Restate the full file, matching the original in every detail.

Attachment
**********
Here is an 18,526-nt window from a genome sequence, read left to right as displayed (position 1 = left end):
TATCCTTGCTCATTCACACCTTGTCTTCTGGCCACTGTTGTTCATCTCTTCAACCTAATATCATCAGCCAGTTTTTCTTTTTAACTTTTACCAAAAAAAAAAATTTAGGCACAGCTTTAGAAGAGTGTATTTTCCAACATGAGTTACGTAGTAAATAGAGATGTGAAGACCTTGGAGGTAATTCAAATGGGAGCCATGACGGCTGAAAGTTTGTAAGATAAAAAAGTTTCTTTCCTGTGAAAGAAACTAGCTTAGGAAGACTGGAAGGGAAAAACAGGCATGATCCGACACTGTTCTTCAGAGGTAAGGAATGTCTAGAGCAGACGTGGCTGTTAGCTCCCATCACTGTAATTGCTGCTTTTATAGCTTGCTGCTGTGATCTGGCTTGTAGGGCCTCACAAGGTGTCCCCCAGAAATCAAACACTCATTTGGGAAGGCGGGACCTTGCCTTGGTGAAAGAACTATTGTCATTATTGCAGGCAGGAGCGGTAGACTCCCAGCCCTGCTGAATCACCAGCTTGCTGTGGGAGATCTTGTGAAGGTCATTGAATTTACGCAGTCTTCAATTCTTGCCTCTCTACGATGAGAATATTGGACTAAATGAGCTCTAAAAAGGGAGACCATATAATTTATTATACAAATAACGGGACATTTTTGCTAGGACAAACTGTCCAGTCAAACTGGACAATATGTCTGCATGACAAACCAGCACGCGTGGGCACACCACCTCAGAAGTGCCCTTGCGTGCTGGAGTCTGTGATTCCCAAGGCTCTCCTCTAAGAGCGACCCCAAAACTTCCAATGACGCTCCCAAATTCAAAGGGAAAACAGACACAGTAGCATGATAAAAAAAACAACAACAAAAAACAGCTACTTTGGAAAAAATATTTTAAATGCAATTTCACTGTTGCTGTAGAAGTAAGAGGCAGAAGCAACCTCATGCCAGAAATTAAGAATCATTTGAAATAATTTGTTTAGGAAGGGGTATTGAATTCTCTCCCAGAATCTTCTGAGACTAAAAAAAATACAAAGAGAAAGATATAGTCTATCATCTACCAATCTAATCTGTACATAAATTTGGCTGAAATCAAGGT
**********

Here is an 18,526-nt window from a genome sequence, read left to right as displayed (position 1 = left end):
TATCCTTGCTCATTCACACCTTGTCTTCTGGCCACTGTTGTTCATCTCTTCAACCTAATATCATCAGCCAGTTTTTCTTTTTAACTTTTACCAAAAAAAAAAATTTAGGCACAGCTTTAGAAGAGTGTATTTTCCAACATGAGTTACGTAGTAAATAGAGATGTGAAGACCTTGGAGGTAATTCAAATGGGAGCCATGACGGCTGAAAGTTTGTAAGATAAAAAAGTTTCTTTCCTGTGAAAGAAACTAGCTTAGGAAGACTGGAAGGGAAAAACAGGCATGATCCGACACTGTTCTTCAGAGGTAAGGAATGTCTAGAGCAGACGTGGCTGTTAGCTCCCATCACTGTAATTGCTGCTTTTATAGCTTGCTGCTGTGATCTGGCTTGTAGGGCCTCACAAGGTGTCCCCCAGAAATCAAACACTCATTTGGGAAGGCGGGACCTTGCCTTGGTGAAAGAACTATTGTCATTATTGCAGGCAGGAGCGGTAGACTCCCAGCCCTGCTGAATCACCAGCTTGCTGTGGGAGATCTTGTGAAGGTCATTGAATTTACGCAGTCTTCAATTCTTGCCTCTCTACGATGAGAATATTGGACTAAATGAGCTCTAAAAAGGGAGACCATATAATTTATTATACAAATAACGGGACATTTTTGCTAGGACAAACTGTCCAGTCAAACTGGACAATATGTCTGCATGACAAACCAGCACGCGTGGGCACACCACCTCAGAAGTGCCCTTGCGTGCTGGAGTCTGTGATTCCCAAGGCTCTCCTCTAAGAGCGACCCCAAAACTTCCAATGACGCTCCCAAATTCAAAGGGAAAACAGACACAGTAGCATGATAAAAAAAACAACAACAAAAAACAGCTACTTTGGAAAAAATATTTTAAATGCAATTTCACTGTTGCTGTAGAAGTAAGAGGCAGAAGCAACCTCATGCCAGAAATTAAGAATCATTTGAAATAATTTGTTTAGGAAGGGGTATTGAATTCTCTCCCAGAATCTTCTGAGACTAAAAAAAATACAAAGAGAAAGATATAGTCTATCATCTACCAATCTAATCTGTACATAAATTTGGCTGAAATCAAGGT